Move over, sourdough. Banana bread is the true loaf of the quarantine.
At least that is the observation of Annie Slabotsky, co-founder of the runaway baking company gonanas. Since founding the allergen-free baking brand with Morgan Lerner in 2016 as dormmates at the University of Michigan, gonanas has exploded, with the duo now marketing their signature loaves in six states, including many smaller supermarkets around southeast Michigan. And now, anyone who has Wi-Fi access can indulge in making a gluten-free loaf at home by purchasing a baking mix that comes in a growing array of flavors.
Slabotsky, of Bloomfield Township, mixed up her earliest batches of banana bread in her grandmothers’ kitchens. Back when she was a high school student at Frankel Jewish Academy, classmates nominated her as the future Miss Betty Crocker.
Through her college years studying computer science (she says she’d rather be mixing batter than coding on any given day), she baked for sorority fundraisers and then moved on to sell her signature goodies to coffee shops and cafes around Ann Arbor. When graduation rolled around in May of 2019, gonanas was in markets in Chicago and Boston.
“Morgan and I did our research,” said Slabotsky. “There are lots of cookie and other baking good companies, but no banana bread wholesale companies existed on a national level.”
Slabotsky and Morgan acquired commercial kitchen space in Ypsilanti, where they continued wholesaling their bread. To further their niche market, they crafted a recipe that is both vegan and allergen free.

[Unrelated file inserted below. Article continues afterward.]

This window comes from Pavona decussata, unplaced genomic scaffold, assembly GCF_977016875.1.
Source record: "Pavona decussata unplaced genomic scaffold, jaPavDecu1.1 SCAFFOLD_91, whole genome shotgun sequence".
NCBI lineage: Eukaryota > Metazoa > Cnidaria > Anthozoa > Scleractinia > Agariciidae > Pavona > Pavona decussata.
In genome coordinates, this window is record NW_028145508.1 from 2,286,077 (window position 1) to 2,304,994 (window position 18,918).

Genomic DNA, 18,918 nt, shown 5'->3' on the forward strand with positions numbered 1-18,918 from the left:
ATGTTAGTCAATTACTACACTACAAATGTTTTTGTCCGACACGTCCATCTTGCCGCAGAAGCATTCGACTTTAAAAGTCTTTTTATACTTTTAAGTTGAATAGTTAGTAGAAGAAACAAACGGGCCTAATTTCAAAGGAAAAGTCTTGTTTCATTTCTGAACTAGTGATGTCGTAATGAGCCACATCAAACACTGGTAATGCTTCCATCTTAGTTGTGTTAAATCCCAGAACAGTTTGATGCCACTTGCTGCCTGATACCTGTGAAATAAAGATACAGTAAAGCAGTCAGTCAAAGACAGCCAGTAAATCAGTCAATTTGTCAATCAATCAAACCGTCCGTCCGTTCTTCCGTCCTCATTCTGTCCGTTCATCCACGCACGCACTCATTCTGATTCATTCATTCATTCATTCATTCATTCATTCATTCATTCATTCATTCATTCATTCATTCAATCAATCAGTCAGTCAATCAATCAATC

“Bananas have the perfect, binding texture and moisture content to eliminate the need for eggs,” said Slabotsky. “Add some coconut milk and a sweetener such as maple syrup, agave or brown sugar, and you have the perfect, nutrient dense and vegan food.”
When the coronavirus pandemic hit, the “grab and go” culture at cafes and coffee shops driven by harried commuters came to a halt. Gonanas was suddenly left with hundreds of pounds of flour and sugar and gallons of coconut oil languishing in its kitchen.
That is when the gonanas quarantine banana bread making kit was born. The new normal of online grocery shopping opened doors to a line of shelf-stable mixes that come in three flavors with more on the way. All the home baker needs are the mix, some sweetener, and some well-ripened bananas.
“Since the pandemic, it seems we have an even closer connection to our customers who are buying the mixes,” said Slabotsky. “They are showing off how versatile they can be and have created with the mix things like French toast and doughnuts, or are making their own banana bread cereal. They share their creations with our Facebook and Instagram account.”
Also, Slabotsky reassures new bakers that banana bread is a hard thing to screw up.
“At our first attempt at baking from the mix, we burned it. Instead of tossing it, we cut off the top and ate the middle. It still tasted great. You just can’t mess this up. “